Opportunities for Wildlife Enthusiasts
Woodlands Farm are offering anyone interested in local wildlife the opportunity to be trained in ecological surveying and to take part in the monitoring of key species at the farm, they announced at a Launch Event last Thursday.
The Launch marked the award of a £38000 grant to the farm from the Heritage Lottery Fund for a Farm Conservation project, as their web site says:
The Woodlands Farm Trust is delighted to have received £38,000 from the Heritage Lottery Fund (HLF) for an exciting new Farm Conservation project in Shooters Hill. Through the HLF funded Farm Conservation project, The Woodlands Farm Trust will be working with local communities and volunteers to increase awareness of the farm’s biodiversity and local conservation priorities, and to inspire local people to become actively involved in biodiversity conservation, This will include working with volunteers to to survey the farm’s biodiversity, and to establish a long-term monitoring programme and conservation management plan. The Trust will also be inviting local community groups to take part in wildlife and conservation activities at the farm, and will hold a series of public walks and talks on the wildlife found at Woodlands Farm.
In a presentation about the project, Lorraine Parish, the farm’s new Wildlife Officer said that the farm intended to survey and monitor species of conservation importance such as bats, birds, butterflies, dormice, dragon flies, great crested newts, moths and reptiles. As well as training wildlife enthusiasts in surveying techniques, they will run a programme of public events such as wildlife days, bat walks, moth mornings and nut hunts. The results of the work would contribute to London and local Biodiversity Action Plans.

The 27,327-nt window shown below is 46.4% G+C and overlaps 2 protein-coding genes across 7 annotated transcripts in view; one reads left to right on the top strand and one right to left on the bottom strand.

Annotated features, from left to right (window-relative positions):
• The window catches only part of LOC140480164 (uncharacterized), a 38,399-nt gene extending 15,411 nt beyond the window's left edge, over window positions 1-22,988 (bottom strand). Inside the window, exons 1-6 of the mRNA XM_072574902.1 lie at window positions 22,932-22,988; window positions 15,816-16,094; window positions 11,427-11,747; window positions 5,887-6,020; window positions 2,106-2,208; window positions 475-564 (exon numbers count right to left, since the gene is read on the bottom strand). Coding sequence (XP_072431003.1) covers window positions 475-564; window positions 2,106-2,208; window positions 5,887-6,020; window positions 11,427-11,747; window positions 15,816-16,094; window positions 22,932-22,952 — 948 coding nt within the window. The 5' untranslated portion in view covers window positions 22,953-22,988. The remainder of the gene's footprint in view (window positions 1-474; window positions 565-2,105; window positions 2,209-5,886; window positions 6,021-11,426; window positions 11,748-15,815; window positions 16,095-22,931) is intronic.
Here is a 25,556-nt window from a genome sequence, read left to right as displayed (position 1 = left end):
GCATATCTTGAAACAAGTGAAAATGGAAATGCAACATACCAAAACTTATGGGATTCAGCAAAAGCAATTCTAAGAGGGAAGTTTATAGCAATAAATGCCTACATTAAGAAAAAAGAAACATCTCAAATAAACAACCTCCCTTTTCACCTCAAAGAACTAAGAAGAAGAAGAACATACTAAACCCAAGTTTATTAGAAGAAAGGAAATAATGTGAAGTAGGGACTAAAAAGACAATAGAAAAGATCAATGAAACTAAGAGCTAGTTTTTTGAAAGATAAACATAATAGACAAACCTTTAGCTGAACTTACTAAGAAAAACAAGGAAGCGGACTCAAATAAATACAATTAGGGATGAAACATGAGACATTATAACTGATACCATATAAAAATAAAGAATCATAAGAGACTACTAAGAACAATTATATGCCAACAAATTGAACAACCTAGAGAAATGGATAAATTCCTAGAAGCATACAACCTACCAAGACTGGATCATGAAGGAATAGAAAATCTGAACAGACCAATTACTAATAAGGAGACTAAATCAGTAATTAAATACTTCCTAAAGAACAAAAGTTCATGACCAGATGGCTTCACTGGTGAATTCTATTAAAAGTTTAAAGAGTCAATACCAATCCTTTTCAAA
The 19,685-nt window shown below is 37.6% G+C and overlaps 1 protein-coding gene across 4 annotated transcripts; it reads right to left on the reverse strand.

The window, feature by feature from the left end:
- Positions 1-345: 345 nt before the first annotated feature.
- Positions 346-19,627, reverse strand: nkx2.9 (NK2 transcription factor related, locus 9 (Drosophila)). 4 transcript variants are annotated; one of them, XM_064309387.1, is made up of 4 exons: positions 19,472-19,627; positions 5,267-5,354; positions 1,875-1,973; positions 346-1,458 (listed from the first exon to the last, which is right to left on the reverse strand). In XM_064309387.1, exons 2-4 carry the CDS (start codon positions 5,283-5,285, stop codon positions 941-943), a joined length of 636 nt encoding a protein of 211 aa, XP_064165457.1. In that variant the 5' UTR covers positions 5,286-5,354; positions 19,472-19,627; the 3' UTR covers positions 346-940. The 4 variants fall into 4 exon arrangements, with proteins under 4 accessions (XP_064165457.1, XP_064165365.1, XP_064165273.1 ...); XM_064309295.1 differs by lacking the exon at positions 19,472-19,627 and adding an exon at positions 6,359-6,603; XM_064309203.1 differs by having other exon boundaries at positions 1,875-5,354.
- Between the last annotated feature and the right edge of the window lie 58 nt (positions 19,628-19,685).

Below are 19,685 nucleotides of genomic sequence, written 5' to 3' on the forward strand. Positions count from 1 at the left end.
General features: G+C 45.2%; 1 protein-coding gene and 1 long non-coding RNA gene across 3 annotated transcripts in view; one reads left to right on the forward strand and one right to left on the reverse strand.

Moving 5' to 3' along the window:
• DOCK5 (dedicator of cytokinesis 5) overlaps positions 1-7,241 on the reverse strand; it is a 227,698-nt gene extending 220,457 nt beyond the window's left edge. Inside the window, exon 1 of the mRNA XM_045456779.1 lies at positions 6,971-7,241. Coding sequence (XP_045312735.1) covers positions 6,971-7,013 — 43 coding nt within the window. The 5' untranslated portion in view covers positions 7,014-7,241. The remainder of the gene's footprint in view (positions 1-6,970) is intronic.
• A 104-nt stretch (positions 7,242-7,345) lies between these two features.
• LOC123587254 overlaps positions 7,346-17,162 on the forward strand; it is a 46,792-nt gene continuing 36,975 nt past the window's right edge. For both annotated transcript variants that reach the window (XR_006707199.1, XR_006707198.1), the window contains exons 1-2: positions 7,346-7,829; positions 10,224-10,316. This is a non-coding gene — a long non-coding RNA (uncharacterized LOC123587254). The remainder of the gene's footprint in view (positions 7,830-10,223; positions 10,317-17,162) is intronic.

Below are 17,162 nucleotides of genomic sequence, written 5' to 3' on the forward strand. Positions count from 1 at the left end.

The new project complements the farm’s work in sustainable farming, exemplified by their acceptance into Natural England’s Higher Level Stewardship Scheme.
The launch event was opened by the new Mayor of the Royal Borough of Greenwich, David Grant, and attendees included local MP Clive Efford, journalists from local newspapers and representatives of the Heritage Lottery Fund and local conservation groups such as the Plumstead Common Environment Group and Greenwich Wildlife Advisory Group. Following the presentations the audience was led on a tour of the farm by Dr Barry Gray, Chair of the Woodlands Farm Trust.
The first stop on the tour was to visit Cynthia the Oxford Sandy and Black Pig and her newly born piglets, just a few days old – lots of aaahhs here. There were also seven new Gloucester old spot pigs from Mudchute Farm.
Next stop was a chance to see one of the traditionally laid hedges bordering the farm’s fields, and hear about the hedge laying craft from some of the farm’s volunteers who lay the hedges themselves. An excursion through Clothworkers Wood, where some of the trees are over 300 years old, took us to one of the farm’s wild-flower embroidered hay meadows, again managed for conservation and habitat preservation. It was here that we saw an example of the magical missile-repelling Corky Fruited Water Dropwort! The tour concluded with refreshments by the dipping pond, accompanied by newts and other water creatures, and a visit to the farm’s beehives.
Anyone interested in becoming a wildlife surveyor should contact Lorraine, the Woodlands farm Wildlife Officer at email@example.com or phone 020 8319 8900.
There are more pictures of the Woodland Farm animals on Flickr here.